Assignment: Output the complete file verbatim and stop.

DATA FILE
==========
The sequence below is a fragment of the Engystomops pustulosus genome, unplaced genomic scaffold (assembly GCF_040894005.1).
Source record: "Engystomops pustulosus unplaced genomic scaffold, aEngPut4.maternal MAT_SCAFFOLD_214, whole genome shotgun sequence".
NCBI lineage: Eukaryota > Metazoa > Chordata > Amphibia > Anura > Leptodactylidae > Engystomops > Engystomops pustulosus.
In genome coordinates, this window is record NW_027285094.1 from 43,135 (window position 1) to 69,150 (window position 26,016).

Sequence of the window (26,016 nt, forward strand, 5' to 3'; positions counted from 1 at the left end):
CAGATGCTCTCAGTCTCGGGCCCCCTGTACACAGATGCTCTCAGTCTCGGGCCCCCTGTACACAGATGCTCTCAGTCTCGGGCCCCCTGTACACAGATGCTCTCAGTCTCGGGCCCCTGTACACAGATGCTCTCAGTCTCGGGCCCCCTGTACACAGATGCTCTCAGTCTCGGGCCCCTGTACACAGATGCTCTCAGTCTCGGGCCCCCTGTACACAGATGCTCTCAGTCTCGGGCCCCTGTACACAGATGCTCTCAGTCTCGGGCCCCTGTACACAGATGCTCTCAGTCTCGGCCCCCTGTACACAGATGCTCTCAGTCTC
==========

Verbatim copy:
The sequence below is a fragment of the Engystomops pustulosus genome, unplaced genomic scaffold (assembly GCF_040894005.1).
Source record: "Engystomops pustulosus unplaced genomic scaffold, aEngPut4.maternal MAT_SCAFFOLD_214, whole genome shotgun sequence".
NCBI lineage: Eukaryota > Metazoa > Chordata > Amphibia > Anura > Leptodactylidae > Engystomops > Engystomops pustulosus.
In genome coordinates, this window is record NW_027285094.1 from 43,135 (window position 1) to 69,150 (window position 26,016).

Sequence of the window (26,016 nt, forward strand, 5' to 3'; positions counted from 1 at the left end):
CAGATGCTCTCAGTCTCGGGCCCCCTGTACACAGATGCTCTCAGTCTCGGGCCCCCTGTACACAGATGCTCTCAGTCTCGGGCCCCCTGTACACAGATGCTCTCAGTCTCGGGCCCCTGTACACAGATGCTCTCAGTCTCGGGCCCCCTGTACACAGATGCTCTCAGTCTCGGGCCCCTGTACACAGATGCTCTCAGTCTCGGGCCCCCTGTACACAGATGCTCTCAGTCTCGGGCCCCTGTACACAGATGCTCTCAGTCTCGGGCCCCTGTACACAGATGCTCTCAGTCTCGGCCCCCTGTACACAGATGCTCTCAGTCTC